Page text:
I first laid eyes on Gleyber Torres in 2014 at the Rookie-level Arizona League. He was just about a year removed from signing a $1.7 million bonus the year before and, along with Eloy Jimenez, was that summer’s headliner in Mesa. Torres was polished for his age but he was slight of build and his tools were relatively muted compared to some of the other players from the 2013 J2 class. I put a 45 on him at the time, lacking confidence in his ability to find that happy medium where he could become physical enough to do some damage with the bat while also remaining at shortstop. Since then, things have gone about as well as anyone could have hoped. Torres’ body matured rapidly and he began to make more authoritative contact while retaining a contact-oriented approach and enough range to remain at shortstop. For now.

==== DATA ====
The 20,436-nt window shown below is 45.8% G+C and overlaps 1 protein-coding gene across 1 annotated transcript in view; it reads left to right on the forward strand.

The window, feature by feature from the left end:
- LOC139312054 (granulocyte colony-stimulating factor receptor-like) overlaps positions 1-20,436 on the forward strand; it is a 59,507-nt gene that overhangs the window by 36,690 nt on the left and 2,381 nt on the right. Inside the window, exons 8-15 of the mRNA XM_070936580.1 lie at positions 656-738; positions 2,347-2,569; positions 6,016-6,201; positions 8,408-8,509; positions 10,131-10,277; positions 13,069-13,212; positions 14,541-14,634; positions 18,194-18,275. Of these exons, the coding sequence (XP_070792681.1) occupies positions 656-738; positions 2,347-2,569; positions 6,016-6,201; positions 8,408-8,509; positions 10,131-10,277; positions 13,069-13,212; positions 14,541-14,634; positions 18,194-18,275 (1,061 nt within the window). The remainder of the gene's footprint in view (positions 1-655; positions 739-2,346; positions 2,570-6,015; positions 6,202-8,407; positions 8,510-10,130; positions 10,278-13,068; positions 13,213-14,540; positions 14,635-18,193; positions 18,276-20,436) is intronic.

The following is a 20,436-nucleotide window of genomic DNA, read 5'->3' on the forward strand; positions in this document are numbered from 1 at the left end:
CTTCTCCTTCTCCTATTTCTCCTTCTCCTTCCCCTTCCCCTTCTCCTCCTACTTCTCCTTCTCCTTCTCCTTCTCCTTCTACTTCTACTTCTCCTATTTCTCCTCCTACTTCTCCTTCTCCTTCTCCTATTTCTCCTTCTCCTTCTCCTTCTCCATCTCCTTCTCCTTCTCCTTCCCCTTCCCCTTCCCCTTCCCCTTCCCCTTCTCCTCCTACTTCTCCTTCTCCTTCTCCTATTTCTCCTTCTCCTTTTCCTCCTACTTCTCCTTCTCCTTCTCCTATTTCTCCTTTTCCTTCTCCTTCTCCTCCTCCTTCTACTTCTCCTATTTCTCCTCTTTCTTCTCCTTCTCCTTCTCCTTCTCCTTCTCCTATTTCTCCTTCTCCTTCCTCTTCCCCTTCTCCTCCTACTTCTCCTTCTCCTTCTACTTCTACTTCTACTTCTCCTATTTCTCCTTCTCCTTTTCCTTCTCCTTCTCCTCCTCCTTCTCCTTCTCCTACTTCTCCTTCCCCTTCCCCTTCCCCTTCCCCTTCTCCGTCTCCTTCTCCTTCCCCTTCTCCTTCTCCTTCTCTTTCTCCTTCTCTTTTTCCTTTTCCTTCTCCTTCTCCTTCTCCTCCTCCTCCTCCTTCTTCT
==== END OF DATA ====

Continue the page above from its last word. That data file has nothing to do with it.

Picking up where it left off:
Torres has above-average bat speed and makes good use of his hips and lower half throughout his swing, allowing him to make hard ground-ball and line-drive contact to his pull side and back up the middle. He can also drive fly balls the other way, though doing so sucks some of the torque out of Torres’ swing and he doesn’t have the raw strength in his wrists and forearms to poke balls into the right-field bleachers regularly. He has solid feel for the barrel and, despite some effort, finds a way to make hard contact with pitches in various parts of the zone. He’s hitting .275/.359/.433 in High-A ball at age 19 (he turns 20 in December) and all signs here point to a future plus hit tool.